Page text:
As exhibitors and curators of collections at world-famous venues, the Art Research Division makes an international impression on the creative community.
Driven by a desire to support artistic research, propose new forms of art and stimulate public discourse, we make a distinctive contribution to creative knowledge through practice-led, theoretical and historical modes of enquiry.
Our research excellence seeks to engage both the production and reception of contemporary art, exploring the interlinking roles of artist, curator and writer, and the transforming categories of practice, theory and criticism.
Key areas of focus include exhibition and curatorial practice, publication projects and critical art writing, underpinned by an emphasis on digital technologies as a format for the production, dispersion and interpretation of art.
We work with international museums, galleries and collections – including the Tate Modern and Museum of Modern Art in New York – and share our research with both specialist and non-academic audiences.
For specific enquiries, please contact:
Research Division Lead
Telephone: +44 (0)118 378 8053
An award-winning project led by an Art Research Division academic is helping to give people with learning difficulties a greater understanding of cultural heritage.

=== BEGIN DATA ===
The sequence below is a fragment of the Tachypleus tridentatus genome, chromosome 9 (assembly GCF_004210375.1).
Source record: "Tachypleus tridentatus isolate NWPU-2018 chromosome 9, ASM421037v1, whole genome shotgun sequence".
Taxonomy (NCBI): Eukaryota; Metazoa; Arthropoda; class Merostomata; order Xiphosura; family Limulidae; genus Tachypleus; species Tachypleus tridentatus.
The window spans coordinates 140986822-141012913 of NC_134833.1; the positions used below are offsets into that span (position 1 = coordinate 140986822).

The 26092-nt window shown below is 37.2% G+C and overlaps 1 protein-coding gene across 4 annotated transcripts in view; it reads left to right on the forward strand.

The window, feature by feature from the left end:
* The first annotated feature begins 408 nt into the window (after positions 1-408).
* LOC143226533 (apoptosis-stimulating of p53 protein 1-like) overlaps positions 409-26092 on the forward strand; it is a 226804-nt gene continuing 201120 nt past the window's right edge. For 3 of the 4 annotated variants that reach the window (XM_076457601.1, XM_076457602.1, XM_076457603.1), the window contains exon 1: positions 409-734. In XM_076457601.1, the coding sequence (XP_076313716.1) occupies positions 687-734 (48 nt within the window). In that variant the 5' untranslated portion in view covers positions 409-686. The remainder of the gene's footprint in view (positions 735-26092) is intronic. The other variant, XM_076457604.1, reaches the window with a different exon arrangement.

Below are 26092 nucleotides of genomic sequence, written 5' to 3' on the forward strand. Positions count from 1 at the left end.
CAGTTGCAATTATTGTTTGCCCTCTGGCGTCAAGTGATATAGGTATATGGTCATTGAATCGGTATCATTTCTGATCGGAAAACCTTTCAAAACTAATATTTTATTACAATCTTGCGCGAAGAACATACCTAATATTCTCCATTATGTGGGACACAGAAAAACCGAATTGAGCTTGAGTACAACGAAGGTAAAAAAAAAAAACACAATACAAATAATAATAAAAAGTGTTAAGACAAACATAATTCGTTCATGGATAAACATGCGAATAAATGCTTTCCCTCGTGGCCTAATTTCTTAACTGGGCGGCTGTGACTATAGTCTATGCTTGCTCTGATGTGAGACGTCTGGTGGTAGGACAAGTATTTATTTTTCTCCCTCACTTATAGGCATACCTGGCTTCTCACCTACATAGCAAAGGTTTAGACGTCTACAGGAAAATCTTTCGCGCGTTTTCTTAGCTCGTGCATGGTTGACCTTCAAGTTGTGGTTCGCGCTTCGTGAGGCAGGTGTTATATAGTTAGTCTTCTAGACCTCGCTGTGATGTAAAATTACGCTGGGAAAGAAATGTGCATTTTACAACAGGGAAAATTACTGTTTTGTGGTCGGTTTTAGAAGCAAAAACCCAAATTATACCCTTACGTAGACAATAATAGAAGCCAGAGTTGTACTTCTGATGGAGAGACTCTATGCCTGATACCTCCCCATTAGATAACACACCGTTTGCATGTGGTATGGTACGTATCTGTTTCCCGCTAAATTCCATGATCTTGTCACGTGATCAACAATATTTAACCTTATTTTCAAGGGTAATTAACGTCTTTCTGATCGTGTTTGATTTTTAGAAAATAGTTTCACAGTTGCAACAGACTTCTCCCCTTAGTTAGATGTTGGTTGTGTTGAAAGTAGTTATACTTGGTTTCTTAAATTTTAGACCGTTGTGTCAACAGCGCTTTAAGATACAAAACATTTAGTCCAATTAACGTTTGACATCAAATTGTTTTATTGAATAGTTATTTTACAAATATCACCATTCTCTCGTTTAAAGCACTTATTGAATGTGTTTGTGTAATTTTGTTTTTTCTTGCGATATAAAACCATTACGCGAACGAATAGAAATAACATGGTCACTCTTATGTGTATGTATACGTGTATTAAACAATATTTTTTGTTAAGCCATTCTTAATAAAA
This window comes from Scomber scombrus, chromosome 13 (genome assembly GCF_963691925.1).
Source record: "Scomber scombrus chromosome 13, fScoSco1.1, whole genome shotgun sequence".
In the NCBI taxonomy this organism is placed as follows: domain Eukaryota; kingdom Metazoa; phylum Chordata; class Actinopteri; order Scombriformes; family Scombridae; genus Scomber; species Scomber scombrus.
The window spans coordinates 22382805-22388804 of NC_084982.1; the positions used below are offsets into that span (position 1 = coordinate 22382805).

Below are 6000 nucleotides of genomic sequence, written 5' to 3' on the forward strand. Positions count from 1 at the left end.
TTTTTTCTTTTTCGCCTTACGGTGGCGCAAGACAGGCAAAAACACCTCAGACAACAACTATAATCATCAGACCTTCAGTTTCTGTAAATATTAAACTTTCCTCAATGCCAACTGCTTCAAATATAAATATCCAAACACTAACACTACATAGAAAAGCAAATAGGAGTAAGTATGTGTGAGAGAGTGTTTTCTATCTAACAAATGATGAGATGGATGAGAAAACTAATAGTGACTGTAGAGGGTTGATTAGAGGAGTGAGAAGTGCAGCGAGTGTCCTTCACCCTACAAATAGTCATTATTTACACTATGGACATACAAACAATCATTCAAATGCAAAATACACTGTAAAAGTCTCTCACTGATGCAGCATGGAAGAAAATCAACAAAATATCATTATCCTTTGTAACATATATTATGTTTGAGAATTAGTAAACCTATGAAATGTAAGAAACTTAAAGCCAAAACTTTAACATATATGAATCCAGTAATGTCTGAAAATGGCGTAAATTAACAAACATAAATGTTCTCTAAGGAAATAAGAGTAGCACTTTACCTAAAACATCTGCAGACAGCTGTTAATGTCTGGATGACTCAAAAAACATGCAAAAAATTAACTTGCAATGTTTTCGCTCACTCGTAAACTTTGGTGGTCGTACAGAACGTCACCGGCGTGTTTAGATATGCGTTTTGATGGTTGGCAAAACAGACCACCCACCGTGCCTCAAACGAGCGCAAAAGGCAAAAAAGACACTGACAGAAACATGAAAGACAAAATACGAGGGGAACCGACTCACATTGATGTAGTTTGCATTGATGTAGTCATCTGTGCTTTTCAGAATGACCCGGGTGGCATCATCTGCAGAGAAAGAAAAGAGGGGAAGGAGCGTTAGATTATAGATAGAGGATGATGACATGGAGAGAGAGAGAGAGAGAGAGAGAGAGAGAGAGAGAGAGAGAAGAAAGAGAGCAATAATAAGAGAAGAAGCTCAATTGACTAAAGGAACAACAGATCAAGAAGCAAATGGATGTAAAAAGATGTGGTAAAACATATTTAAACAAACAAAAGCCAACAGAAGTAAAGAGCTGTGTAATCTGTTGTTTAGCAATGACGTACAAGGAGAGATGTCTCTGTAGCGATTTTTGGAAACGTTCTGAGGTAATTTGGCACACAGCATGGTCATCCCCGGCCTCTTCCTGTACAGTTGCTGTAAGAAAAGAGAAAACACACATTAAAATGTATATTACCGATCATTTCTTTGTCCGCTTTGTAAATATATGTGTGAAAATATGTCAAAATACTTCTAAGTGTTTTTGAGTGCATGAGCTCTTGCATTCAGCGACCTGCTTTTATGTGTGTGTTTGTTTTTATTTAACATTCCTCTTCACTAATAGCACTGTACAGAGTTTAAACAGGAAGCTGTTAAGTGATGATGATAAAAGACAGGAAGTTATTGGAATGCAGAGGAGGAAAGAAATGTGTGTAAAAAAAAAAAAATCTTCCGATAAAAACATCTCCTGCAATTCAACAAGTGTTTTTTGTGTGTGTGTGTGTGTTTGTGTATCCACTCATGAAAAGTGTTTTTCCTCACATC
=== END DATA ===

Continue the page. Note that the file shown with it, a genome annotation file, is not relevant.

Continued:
Dr Kate Allen’s Sensory Objects research creates interactive, multisensory artworks that replicate or respond to museum collections.
Developed in collaboration with people with learning difficulties through sensory art and electronics-based workshops, the hands-on exhibits include objects that react to light or movement and recreations of physical experiences.
Curated by Art at Reading’s Lina Džuverović, Monuments Should Not Be Trusted brings together the work of more than 30 leading artists and groups from the "golden years" of the Socialist Federal Republic of Yugoslavia.
The exhibition at Nottingham Contemporary features more than 100 artworks and artefacts that illuminate the key contradictions of the single-party state, which was built after the Second World War on socialist principles yet immersed in "utopian consumerism", between the early 1960s and mid-1980s.
A first for the UK, the art is shown in the context of the social, economic and political conditions that gave rise to it. Monuments Should Not Be Trusted draws on new and innovative research on this period, and features many of its most celebrated artists.
For details of our study opportunities, visit: